On May 18 the diaspora around the world marked Tamil Genocide Day. On this day in 2009 the leader of the Tamil Tigers, Velupillai Prabhakaran, was declared dead and the guerrilla army he led was finally defeated by the Sri Lankan Army.
Prabhakaran's 12-year-old son Balachandran, was allegedly murdered by Sri Lankan soldiers.
It marked the end of the dream of Eelam, an independent homeland for the Tamil minority in the north and east of Sri Lanka.
As many as 150,000 Tamils are thought to have been killed in the final few weeks of the civil war which had lasted for 37 years.
Thousands of Tamil women were allegedly raped by Sri Lankan Army soldiers loyal to President Mahinda Rajapaksa.
Rajapaksa, who pandered to the nationalist excesses of the Sinhalese majority, was defeated in an election in 2015 and his successor Maithripala Sirisena was voted in with significant support from Tamil voters.
But a new report has claimed that Tamil men and boys are routinely being sexually assaulted in custody.
The All Survivors Project report found the issue was going under the radar because the stigma meant that few victims choose to speak out.
The report says: "While the full extent of sexual violence against men and boys is not known…sexual violence against men and boys did not stop with the end of the war in May 2009."
"Incidents of sexual violence against men continue to be reported during arrests and detentions under the draconian Prevention of Terrorism Act, which has yet to be repealed or reformed despite commitments [by President Sirisena] to do so."
Charu Lata Hogg, Director, All Survivors Project, UCLA, School of Law and Associate Fellow, Chatham House, told Sputnik:
"Sexual violence is about power not gender. In many case ethnic humiliation is a driver of sexual violence. While ethnicity is not the only motivation for sexual violence in Sri Lanka, the majority of victims (male and female) who have been abused in detention in the context of the armed conflict are ethnic Tamils but Sinhalese and Muslims who were allegedly associated with the Tamil Tigers were abused too. Sexual violence in the context of conflict related detention in Sri Lanka has been used to humiliate detainees and in some cases obtain confessions which implicate them in acts of terrorism.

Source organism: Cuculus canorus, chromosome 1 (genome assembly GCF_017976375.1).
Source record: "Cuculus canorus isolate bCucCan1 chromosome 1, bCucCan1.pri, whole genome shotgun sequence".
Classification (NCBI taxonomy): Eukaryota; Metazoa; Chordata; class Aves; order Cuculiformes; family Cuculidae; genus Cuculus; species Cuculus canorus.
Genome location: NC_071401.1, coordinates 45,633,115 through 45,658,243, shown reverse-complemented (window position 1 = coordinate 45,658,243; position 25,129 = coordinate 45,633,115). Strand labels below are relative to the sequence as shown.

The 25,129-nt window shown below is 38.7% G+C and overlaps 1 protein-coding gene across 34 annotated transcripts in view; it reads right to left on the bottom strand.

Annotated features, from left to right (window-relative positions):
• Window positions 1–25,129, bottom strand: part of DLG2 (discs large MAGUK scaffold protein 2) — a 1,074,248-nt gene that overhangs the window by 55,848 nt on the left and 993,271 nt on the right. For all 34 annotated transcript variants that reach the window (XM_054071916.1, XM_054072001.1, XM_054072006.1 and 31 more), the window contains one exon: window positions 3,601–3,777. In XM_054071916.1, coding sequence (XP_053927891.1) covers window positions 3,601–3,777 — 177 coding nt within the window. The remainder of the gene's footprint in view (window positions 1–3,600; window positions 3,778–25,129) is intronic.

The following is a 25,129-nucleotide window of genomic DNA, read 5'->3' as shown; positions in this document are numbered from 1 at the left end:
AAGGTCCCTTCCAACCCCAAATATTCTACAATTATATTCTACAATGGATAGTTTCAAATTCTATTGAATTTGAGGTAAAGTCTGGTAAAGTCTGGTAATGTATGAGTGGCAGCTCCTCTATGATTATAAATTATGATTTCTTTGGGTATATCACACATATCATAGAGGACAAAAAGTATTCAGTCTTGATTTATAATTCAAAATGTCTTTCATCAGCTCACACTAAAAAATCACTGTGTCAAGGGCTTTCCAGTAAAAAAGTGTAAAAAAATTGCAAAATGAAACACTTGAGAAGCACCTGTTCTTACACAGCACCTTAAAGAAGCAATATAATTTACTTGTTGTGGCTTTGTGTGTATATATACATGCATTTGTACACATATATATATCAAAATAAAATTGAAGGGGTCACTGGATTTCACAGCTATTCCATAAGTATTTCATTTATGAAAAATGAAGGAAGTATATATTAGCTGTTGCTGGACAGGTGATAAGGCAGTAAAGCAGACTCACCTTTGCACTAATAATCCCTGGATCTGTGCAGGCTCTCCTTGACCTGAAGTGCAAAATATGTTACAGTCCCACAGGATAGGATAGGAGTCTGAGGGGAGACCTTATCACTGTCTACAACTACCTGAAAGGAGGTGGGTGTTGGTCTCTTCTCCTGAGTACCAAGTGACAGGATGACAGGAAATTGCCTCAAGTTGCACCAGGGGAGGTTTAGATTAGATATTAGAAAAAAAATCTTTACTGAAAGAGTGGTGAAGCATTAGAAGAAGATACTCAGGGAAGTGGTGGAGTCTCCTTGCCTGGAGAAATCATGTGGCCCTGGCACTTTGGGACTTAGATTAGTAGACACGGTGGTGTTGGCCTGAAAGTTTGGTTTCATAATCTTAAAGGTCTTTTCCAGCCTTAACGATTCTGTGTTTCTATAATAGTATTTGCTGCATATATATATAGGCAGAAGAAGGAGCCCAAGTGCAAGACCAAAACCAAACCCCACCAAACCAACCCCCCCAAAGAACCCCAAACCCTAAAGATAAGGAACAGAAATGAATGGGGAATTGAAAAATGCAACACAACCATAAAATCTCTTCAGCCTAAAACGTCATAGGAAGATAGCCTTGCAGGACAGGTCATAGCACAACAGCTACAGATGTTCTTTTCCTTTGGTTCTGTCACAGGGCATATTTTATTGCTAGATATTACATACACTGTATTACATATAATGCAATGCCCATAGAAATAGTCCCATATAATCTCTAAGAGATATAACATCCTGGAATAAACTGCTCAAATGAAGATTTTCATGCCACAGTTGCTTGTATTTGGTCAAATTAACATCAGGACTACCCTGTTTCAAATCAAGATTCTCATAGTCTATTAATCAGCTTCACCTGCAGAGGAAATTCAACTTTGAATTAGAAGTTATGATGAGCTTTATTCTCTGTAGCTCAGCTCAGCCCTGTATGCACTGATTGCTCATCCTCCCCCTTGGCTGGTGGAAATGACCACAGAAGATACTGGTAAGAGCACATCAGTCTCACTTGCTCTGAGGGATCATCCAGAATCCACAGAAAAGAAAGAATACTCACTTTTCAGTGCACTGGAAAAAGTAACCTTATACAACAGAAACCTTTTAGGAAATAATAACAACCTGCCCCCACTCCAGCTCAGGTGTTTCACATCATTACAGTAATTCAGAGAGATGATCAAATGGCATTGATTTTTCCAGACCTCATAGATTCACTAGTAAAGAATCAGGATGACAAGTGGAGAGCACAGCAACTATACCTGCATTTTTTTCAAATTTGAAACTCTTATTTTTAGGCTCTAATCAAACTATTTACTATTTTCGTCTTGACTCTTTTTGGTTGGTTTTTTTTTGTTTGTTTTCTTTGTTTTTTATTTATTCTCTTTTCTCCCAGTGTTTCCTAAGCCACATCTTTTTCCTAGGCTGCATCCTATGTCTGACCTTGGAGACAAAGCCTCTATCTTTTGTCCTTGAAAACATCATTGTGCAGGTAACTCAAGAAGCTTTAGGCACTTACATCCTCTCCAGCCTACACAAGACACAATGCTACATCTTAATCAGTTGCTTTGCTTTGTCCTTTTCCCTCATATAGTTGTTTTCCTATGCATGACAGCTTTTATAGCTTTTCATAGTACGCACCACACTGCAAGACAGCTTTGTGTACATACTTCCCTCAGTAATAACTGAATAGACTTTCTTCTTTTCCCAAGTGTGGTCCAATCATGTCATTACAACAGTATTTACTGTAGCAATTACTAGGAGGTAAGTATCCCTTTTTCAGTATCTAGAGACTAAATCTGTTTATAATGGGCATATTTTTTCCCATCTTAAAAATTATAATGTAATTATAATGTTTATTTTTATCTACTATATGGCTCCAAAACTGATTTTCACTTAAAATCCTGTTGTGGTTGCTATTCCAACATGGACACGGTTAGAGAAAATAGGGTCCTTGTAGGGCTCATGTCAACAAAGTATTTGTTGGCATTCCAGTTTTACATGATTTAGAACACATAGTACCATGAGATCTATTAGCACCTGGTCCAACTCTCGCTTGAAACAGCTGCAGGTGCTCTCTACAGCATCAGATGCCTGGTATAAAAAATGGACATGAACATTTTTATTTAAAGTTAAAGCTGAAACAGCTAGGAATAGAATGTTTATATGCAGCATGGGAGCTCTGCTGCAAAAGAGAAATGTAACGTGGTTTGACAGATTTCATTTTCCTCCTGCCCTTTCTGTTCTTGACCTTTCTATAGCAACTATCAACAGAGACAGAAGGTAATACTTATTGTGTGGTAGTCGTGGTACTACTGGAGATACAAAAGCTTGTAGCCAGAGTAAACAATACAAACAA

"Riven by internal struggles and a complex arrangement of power with the coalition partner United National Party, the Unity government has failed to stride ahead with basic reform, accountability for past abuses and transitional justice which it promised the minority Tamil and Muslim community."
Under Sri Lankan law homosexuality is illegal but the law also does not recognize male rape as a crime.
The Sri Lankan government has not responded to the allegations in the report.
On May 18 students at Jaffna University laid flowers in memory of the thousands of Tamils who were killed and in Sampur a handful of survivors of the Liberation Tigers of Tamil Eelam (LTTE) held a secret ceremony to remember their fallen leader.
Chief Minister C V Wigneswaran, the Chief Minister of the overwhelmingly Tamil Northern Province, attended a vigil in the city of Mullivaikkal, close to the final battlefield.
The International Crisis Group this week warned Sri Lanka that failing to address the human rights abuses of the war years jeopardized any hope of a lasting peace.
In a report they said: "Two years into President Maithripala Sirisena's term, Sri Lanka's fragile hopes for lasting peace and cooperation across party and ethnic lines are imperiled…
"Neither the president nor prime minister has made a serious attempt to win support for a more inclusive polity or to reform the national security state to tackle the institutionalized impunity that has fed ethnic unrest and harmed all communities."
They went on to say: "Ambitious promises to improve the economy, eliminate corruption, restore rule of law, address the legacy of war and write a new constitution remain largely unrealized."
Frances Harrison, journalist and author of Still Counting The Dead, a book about the aftermath of the Sri Lankan civil war, said:
"President Sirisena keeps on reassuring the military they will never be held accountable for the past. He doesn't not represent a real transition but rather a rebranding, a realignment of Sinhala forces. He has increased civil liberties in the south but Tamils in the north still face repression which they have normalised. Most people worry the window of opportunity for real change in Sri Lanka is rapidly closing. It's likely to be a missed opportunity," Harrison told Sputnik.
Sri Lanka sits on vital shipping routes between the Far East and Europe and the Middle East and has been playing China and India off against each other as they both seek deals on new port facilities on the island.
Earlier this year Russia discussed possibly supplying Sri Lanka with two new frigates.